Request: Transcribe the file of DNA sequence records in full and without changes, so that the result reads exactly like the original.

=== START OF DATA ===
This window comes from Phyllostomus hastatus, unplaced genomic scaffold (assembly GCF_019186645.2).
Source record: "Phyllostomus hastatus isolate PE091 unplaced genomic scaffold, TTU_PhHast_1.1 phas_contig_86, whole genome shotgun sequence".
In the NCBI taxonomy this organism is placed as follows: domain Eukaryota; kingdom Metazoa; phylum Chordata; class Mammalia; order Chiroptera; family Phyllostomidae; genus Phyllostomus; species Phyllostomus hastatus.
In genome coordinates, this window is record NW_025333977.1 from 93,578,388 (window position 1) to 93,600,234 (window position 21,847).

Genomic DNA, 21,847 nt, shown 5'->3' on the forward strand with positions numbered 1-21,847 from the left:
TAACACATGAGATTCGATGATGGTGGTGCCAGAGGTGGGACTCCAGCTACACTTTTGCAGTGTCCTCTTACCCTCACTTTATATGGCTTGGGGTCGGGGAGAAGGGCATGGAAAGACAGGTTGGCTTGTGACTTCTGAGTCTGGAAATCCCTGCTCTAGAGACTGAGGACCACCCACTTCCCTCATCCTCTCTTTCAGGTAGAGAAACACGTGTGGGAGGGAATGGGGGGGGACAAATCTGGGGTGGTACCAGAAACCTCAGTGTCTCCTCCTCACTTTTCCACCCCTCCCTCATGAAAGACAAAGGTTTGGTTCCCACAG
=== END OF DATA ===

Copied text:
This window comes from Phyllostomus hastatus, unplaced genomic scaffold (assembly GCF_019186645.2).
Source record: "Phyllostomus hastatus isolate PE091 unplaced genomic scaffold, TTU_PhHast_1.1 phas_contig_86, whole genome shotgun sequence".
In the NCBI taxonomy this organism is placed as follows: domain Eukaryota; kingdom Metazoa; phylum Chordata; class Mammalia; order Chiroptera; family Phyllostomidae; genus Phyllostomus; species Phyllostomus hastatus.
In genome coordinates, this window is record NW_025333977.1 from 93,578,388 (window position 1) to 93,600,234 (window position 21,847).

Genomic DNA, 21,847 nt, shown 5'->3' on the forward strand with positions numbered 1-21,847 from the left:
TAACACATGAGATTCGATGATGGTGGTGCCAGAGGTGGGACTCCAGCTACACTTTTGCAGTGTCCTCTTACCCTCACTTTATATGGCTTGGGGTCGGGGAGAAGGGCATGGAAAGACAGGTTGGCTTGTGACTTCTGAGTCTGGAAATCCCTGCTCTAGAGACTGAGGACCACCCACTTCCCTCATCCTCTCTTTCAGGTAGAGAAACACGTGTGGGAGGGAATGGGGGGGGACAAATCTGGGGTGGTACCAGAAACCTCAGTGTCTCCTCCTCACTTTTCCACCCCTCCCTCATGAAAGACAAAGGTTTGGTTCCCACAG